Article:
What is the mood of "Charles" by Shirley Jackson?

The primary mood of “Charles” by Shirley Jackson is perplexed, for Laurie's parents are at a loss to figure out how to handle their son's misbehavior and his stories about his bad-boy classmate Charles.

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The mood of a piece of literature is its guiding emotion or atmosphere that is created by its setting, plot, characterization, tone, imagery, and dialogue. The mood of Shirley Jackson's story “Charles” is probably best described as perplexed.

Laurie's parents cannot figure out what is happening with their son. First, he has changed from a cute, sweet toddler to a “long-trousered, swaggering character” who doesn't even wave goodbye to his mother on his first day of kindergarten. His behavior is insolent, noisy, and disobedient. He talks back to his father, is rude to his mother, and is generally a very naughty little boy. Yet his parents don't seem to know what to do about it. They correct him verbally, but they don't enforce their words with punishment, and Laurie's behavior worsens. His parents remain completely perplexed at how to handle Laurie.

What's more, Laurie's mother and father are perplexed by their son's constant talk about his classmate Charles. Charles is always doing something horrible at school. He is fresh with the teacher. He even hits the teacher. He refuses to participate in class activities. He throws chalk and makes noise and says bad words. Again, Laurie's parents don't seem to know what to say to their son about Charles. They listen to him, but they never talk to him about why Charles is wrong or how Laurie most certainly should not behave that way. Instead, Charles becomes something of a family joke.

The story (and Laurie's mother) reaches the heights of perplexity at its end. Laurie's mother goes to a conference with her son's teacher, who tells her that Laurie had a tough time adjusting to kindergarten but is doing better (with a few lapses). Laurie's mother wants to blame Charles's influence, but the teacher looks at her strangely and says that they “don't have any Charles in the kindergarten.” Laurie's mother must now come to terms with the greatly perplexing fact that “Charles” is her own son.

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Talking about the mood of any given story can be a tricky undertaking. “Mood” is not the most specific of words. It refers to a story’s general, inexact feeling, atmosphere, or tone. Indeed, the abstract quality of “mood” can make describing the mood rather difficult.

One way to make the process easier is by identifying words that call to mind a certain mood. For example, in Shirley Jackson’s short story “Charles,” the boy, Laurie, speaks “insolently” to his dad, spills his little sister’s milk, and then tells his family about a boy who was spanked during school.

All of the above happens over lunch. This lunch scene, which takes places early on in the story, appears to set the mood of the overall narrative. The words used in this scene convey an odious, petulant, and disorderly mood that continues throughout the story.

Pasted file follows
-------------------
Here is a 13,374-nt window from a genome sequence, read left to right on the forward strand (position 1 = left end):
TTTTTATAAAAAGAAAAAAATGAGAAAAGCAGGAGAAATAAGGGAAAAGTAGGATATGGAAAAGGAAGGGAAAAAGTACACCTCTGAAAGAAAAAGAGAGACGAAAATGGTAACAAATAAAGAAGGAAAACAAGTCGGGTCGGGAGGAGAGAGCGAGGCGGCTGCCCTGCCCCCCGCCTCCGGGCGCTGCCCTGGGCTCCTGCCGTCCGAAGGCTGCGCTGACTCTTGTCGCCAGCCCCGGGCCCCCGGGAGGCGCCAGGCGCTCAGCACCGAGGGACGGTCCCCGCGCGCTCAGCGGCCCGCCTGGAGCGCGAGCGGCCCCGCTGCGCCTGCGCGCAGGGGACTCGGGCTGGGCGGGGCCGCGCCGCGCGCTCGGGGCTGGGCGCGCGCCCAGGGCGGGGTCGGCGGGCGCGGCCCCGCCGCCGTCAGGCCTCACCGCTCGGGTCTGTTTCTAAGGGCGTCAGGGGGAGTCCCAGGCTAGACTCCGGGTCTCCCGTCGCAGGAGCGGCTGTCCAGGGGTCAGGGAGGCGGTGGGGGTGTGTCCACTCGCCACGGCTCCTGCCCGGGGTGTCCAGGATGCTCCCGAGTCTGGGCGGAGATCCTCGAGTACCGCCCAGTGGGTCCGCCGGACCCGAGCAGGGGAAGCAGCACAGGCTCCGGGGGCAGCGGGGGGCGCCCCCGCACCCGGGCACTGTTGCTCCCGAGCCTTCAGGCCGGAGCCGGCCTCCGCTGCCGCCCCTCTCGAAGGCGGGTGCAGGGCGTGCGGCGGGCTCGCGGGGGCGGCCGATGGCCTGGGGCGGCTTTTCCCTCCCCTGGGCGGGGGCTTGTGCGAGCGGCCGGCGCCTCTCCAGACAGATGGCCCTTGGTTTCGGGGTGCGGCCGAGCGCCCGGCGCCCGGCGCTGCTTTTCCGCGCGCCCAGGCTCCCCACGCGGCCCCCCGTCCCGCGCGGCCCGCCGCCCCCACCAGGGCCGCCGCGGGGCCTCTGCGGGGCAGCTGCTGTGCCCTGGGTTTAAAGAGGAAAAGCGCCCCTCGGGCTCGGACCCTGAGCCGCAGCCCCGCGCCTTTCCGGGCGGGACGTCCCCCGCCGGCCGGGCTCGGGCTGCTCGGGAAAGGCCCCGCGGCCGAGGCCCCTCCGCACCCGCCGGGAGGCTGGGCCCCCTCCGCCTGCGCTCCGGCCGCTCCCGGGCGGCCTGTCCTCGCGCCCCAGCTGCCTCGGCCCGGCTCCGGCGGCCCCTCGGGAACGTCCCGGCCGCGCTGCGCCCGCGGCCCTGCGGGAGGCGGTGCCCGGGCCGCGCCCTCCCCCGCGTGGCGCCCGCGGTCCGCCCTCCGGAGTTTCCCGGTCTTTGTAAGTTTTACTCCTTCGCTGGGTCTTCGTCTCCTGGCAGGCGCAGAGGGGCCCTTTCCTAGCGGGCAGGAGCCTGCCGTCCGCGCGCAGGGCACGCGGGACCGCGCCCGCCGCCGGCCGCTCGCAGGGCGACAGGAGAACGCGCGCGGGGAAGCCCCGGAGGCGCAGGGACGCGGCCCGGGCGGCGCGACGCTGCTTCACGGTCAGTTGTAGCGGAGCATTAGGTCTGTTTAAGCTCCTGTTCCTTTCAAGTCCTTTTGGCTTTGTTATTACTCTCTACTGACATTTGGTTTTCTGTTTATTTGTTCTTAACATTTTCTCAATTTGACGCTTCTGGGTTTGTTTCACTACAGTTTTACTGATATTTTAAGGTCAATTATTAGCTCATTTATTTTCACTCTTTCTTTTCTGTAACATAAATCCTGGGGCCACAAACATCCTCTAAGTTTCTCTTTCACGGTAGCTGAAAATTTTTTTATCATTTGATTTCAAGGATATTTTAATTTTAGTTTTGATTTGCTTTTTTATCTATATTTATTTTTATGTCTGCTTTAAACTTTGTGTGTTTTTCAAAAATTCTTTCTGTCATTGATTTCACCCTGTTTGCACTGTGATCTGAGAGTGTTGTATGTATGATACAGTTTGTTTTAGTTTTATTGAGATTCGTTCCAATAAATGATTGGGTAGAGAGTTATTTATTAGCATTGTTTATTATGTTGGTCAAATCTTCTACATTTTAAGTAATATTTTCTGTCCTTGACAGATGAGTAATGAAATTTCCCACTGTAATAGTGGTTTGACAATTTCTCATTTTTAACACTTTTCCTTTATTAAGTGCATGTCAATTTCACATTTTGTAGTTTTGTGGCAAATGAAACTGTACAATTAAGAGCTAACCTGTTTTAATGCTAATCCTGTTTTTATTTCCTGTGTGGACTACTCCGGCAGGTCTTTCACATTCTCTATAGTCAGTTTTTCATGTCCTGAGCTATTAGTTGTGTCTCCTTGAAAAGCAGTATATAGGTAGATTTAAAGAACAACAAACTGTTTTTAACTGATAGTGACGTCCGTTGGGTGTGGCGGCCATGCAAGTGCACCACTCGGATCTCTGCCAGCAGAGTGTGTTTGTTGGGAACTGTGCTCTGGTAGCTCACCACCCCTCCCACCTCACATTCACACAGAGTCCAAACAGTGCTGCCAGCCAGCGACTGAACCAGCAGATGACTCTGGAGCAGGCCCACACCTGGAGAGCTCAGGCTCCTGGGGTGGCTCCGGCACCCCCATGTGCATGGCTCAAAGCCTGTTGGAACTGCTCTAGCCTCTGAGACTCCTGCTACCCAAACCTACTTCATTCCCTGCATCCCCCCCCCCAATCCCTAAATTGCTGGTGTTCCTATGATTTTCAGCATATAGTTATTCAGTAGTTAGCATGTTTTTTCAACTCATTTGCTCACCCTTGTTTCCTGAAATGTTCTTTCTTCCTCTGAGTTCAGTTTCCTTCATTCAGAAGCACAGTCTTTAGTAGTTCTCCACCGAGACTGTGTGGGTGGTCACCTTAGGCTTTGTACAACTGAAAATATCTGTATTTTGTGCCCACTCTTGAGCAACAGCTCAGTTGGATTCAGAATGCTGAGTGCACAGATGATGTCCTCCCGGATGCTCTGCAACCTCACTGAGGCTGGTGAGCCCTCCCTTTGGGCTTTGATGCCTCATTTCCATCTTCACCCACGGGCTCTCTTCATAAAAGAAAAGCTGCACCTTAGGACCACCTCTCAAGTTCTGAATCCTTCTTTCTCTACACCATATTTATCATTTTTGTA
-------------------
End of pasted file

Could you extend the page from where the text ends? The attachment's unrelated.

It’s also reasonable to refer to the mood as contentious or combative. Laurie’s bellicose attitude towards his parents and the stories that he tells about Charles instill the story with an aggressive, hostile mood.

Often, the mood connects to what happens in the story. In this case, the eerie, unsettling atmosphere of Jackson’s tale links to the strange relationship between Laurie and this mysterious Charles child. In a certain light, the mood prepares the reader for the ending.

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The mood of "Charles" is darkly humorous. At the beginning of the story, readers are sympathetic to the narrator, Laurie's mother, as she adjusts to her son's newfound independence and confidence as he leaves the house for kindergarten. Laurie's cheekiness is amusing, understandable, and not yet out of control.

The stories that Laurie tells about Charles are shocking but at the same time funny because they are ostensibly happening to another family. Jackson builds readers' interest in finding out what Charles's mother is like, and when Laurie's mother misses the first PTA meeting, it heightens the suspense even further.

Though a close reading of the story makes the outcome less surprising, the mood is maintained throughout because of the descriptions of Charles's antics. Jackson utilizes the phenomenon of schadenfreude (enjoyment obtained from the troubles of others) to create the story's darkly humorous mood.

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Mood is the feeling an author deliberately creates through the use of
language and images, particularly in the treatment of the setting, the place or location of the story. You can think of mood as an effect that the author tries to achieve through a consistent and repeated use of similar details. The details that are constantly repeated in "Charles" are how awful Charles behavior is and how that bad behavior escalates. This creates a mystery about who this child is and who his mother can be. The irony comes at the end of the story when the reader finds out what he/she has already suspected. Charles does not exist; he is simply a character young Laurie has created to mirror his own behavior. Consequently, two moods are prevalent in the story. The first is mysterious and the second is ironic.

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